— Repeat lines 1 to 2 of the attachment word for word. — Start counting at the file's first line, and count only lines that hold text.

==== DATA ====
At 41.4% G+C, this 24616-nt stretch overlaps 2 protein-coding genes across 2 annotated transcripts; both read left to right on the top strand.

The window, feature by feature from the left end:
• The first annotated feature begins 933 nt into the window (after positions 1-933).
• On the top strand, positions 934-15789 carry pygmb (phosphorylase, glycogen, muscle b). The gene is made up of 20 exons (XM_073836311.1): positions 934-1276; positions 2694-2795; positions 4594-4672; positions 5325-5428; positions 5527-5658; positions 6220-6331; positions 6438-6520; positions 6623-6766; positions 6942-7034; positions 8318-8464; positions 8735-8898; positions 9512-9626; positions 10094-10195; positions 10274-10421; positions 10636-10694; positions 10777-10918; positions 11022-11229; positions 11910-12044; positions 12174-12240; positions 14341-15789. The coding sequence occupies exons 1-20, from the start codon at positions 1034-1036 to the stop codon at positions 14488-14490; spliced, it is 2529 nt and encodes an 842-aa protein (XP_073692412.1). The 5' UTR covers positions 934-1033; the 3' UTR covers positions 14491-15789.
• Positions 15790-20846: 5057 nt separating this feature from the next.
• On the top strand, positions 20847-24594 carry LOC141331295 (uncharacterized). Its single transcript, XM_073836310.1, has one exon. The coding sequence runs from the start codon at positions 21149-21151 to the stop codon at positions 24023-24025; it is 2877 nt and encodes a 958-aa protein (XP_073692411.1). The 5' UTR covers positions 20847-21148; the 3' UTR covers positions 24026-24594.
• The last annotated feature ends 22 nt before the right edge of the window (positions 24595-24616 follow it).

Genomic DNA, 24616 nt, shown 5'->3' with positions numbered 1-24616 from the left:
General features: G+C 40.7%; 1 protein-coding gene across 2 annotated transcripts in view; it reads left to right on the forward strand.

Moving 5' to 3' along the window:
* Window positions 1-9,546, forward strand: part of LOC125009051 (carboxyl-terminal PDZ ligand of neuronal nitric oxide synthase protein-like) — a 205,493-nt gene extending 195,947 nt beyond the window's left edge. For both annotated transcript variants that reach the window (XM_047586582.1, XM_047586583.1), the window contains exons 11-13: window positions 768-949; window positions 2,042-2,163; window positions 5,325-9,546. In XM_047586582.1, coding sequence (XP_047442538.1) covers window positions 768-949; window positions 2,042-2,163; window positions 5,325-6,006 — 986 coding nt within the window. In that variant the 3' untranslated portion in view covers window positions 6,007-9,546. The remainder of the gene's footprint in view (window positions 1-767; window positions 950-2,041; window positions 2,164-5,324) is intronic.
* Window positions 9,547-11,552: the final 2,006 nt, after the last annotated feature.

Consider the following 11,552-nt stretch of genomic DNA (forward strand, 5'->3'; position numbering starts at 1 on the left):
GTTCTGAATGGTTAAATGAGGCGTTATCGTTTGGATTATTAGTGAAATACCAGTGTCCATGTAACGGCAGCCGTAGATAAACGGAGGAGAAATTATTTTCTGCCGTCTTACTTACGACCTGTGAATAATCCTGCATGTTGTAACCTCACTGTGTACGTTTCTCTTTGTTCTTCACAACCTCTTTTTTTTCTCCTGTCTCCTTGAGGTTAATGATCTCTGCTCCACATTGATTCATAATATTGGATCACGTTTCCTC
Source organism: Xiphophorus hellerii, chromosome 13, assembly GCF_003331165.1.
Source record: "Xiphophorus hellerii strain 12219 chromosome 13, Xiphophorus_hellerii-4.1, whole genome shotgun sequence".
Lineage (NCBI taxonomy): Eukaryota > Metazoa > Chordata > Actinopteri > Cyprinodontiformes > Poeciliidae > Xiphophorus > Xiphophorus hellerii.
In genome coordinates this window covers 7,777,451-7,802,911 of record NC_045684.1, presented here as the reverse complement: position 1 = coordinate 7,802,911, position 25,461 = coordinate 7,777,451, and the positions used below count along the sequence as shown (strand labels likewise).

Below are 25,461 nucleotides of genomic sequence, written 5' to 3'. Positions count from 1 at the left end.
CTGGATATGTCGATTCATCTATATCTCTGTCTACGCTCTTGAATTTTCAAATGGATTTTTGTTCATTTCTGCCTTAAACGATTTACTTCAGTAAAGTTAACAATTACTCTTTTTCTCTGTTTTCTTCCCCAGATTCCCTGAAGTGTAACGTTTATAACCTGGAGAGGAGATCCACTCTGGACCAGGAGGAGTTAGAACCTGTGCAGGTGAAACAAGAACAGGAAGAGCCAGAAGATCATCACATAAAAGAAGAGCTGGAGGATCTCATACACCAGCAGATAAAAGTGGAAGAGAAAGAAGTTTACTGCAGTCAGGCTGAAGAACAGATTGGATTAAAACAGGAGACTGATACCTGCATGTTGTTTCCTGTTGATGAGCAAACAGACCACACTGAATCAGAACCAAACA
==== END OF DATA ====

At 41.4% G+C, this 24616-nt stretch overlaps 2 protein-coding genes across 2 annotated transcripts; both read left to right on the top strand.

The window, feature by feature from the left end: